The classic football game is back to its best
- Superb graphics and animation
- Lots of leagues and game modes
- Excellent defensive controls
- 360 degree passing system
- Assignable feints and tricks
- Stadium editor
- Some players and teams aren't licensed
Pro Evolution Soccer 2011 represents a new chapter in the long-running story of the popular football sim series.
The game features a series of significant, much-needed improvements to PES 2010. Gameplay has been tweaked to improve control, more game modes have been added, and the graphics and overall presentation of Pro Evolution Soccer 2011 are breathtaking.
The biggest changes in Pro Evolution Soccer 2011 are to be found in its gameplay. The last couple of PES releases were panned for not innovating on the game mechanics, and for making silly little changes that only served to hamper playability. This time, developer Konami has essentially ripped out the game engine and fashioned a new way to play Pro Evolution.
Passing is one of the most immediately obvious improvements in Pro Evolution Soccer 2011. In previous versions, passing the ball to a team-mate was quite a rigid experience, with the ball being drawn automatically to the receiver’s feet. Now when you make a short or a long pass, you need to be much more aware of where you want the ball to go, directing the ball precisely with the d-pad as you hit it. Use of the new power meter that appears under the player is crucial for weighting passes. With the right combination of direction and power Pro Evolution Soccer 2011 lets you play satisfying balls into space for a player to run on to.
Defensive controls have also been tweaked in Pro Evolution Soccer 2011 so they rely less on AI. Previously, defenders would automatically hone in on attackers (even when not highlighted), whereas now it’s up to you to bring them out, apply pressure or let them hang back to hold up play.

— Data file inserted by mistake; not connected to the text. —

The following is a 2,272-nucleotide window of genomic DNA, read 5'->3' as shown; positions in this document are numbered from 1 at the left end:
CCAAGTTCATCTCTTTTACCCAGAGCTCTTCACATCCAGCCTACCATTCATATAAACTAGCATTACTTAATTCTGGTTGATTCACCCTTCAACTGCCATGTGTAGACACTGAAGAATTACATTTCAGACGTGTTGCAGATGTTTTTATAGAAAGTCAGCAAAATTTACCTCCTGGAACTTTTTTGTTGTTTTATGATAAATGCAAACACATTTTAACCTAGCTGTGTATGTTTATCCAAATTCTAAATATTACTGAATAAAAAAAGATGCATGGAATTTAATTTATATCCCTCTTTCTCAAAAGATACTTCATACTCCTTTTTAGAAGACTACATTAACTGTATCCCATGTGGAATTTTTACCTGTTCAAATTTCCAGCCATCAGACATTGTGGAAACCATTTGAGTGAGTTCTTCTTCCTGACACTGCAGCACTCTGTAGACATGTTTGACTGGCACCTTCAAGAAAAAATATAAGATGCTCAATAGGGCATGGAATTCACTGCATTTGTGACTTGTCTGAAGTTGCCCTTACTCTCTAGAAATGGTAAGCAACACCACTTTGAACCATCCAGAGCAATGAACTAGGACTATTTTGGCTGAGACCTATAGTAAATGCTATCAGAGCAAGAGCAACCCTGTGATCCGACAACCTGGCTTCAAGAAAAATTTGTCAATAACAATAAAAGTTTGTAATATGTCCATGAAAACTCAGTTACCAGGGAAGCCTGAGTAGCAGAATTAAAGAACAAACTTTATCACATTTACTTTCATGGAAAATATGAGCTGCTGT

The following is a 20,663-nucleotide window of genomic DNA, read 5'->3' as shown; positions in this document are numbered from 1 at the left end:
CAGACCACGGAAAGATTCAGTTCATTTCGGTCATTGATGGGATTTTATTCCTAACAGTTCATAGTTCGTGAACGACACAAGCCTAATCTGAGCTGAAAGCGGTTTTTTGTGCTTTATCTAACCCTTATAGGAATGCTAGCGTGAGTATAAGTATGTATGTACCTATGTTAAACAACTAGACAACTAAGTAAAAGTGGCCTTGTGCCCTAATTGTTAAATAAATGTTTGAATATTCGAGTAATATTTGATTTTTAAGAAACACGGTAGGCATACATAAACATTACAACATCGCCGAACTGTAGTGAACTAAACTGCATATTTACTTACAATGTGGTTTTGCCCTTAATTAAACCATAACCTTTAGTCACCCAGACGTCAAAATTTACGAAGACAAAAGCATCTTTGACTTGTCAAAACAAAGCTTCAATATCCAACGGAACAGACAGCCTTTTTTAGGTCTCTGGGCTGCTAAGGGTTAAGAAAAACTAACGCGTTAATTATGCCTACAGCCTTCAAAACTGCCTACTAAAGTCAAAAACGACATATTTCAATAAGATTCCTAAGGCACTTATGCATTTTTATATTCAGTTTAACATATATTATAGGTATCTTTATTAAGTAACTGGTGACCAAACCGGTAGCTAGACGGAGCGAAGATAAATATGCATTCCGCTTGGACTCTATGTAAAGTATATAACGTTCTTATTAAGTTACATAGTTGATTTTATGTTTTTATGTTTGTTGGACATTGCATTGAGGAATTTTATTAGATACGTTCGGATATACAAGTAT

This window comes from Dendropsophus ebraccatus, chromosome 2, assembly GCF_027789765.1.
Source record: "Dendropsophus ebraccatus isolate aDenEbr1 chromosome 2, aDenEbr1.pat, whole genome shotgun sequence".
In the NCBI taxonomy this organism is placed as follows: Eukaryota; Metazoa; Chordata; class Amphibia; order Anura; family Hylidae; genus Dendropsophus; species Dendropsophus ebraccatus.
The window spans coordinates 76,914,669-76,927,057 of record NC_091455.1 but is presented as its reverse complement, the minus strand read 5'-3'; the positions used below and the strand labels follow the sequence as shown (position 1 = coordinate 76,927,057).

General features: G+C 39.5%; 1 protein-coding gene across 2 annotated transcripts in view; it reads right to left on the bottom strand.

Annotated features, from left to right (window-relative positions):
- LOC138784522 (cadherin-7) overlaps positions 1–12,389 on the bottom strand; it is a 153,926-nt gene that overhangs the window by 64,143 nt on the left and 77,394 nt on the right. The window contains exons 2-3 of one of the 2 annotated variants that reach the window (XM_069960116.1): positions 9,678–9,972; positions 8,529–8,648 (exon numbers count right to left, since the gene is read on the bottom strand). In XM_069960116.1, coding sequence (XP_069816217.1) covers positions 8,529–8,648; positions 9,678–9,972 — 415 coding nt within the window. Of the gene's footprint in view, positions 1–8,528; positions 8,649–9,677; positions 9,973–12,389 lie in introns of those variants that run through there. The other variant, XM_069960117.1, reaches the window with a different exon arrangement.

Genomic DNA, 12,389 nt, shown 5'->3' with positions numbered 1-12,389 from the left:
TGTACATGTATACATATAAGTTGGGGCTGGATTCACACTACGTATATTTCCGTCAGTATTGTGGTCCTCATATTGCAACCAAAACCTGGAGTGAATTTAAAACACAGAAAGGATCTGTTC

Attacking is made more exciting in Pro Evolution Soccer 2011 with the inclusion of assignable feints. There are lots of new flicks, tricks and moves to try out, and you can pre-select which ones you want to use, assigning them to a particular analog stick gesture.
More power to you
Make no mistake, Pro Evoltuion Soccer 2011’s new gameplay system is tricky to master and requires lots of sharpness and concentration. But this is very refreshing given the last few iterations have felt sluggish and automated. One of our favorite improvements was the way the system no longer remembers button presses for so long when the ball is about to be received by a player you’re controlling. This makes it easier to pull out of a tackle or change the direction of a pass before you make it.
The tactics system in Pro Evolution Soccer 2011 has been revamped as well. The confusing card-based player profile system from PES 2010 has gone. It has been replaced by a more intelligent, less confusing interface, where formations and player roles can be set by dragging and dropping their icons around the pitch board.
Out on the pitch, Pro Evolution Soccer 2011 is, for us, the most realistic looking football game to date. Player movements are slick and feel natural, and the flight of the ball is much more authentic than the dead-weighted pig bladder of previous versions. Up close, player likenesses are accurate, although Konami still seems to have a problem with mouths, and everyone looks like they’ve got a mouthful of stones.
There are several new games modes in Pro Evolution Soccer 2011, including new competitions such as the Copa Libertadores and UEFA Super Cup. Interestingly, there’s now also the option to play Master League online.
Presumably an effort to keep up with FIFA 10’s expandable content, Pro Evolution Soccer 2011 includes a range of fun extras to play with. There’s a stadium editor and league editor, as well as more comical stuff like the ability to turn the ball into a piece of candy, or deck your players out in cowboy hats and other accessories.
Licensing is one area where Pro Evolution Soccer 2011 is still lagging behind FIFA. Sure, it now has the UEFA and CONMEBIOL tie-ins, but the major leagues of Europe are still not fully licensed, meaning more fake names and made-up leagues for PES fans. Pro Evolution Soccer 2011 is a game that deserves to have the full rights afforded to FIFA.
Pro Evolution Soccer 2011 is a true return to form for Konami, offering an authentic football experience that FIFA 11 will find it hard to match.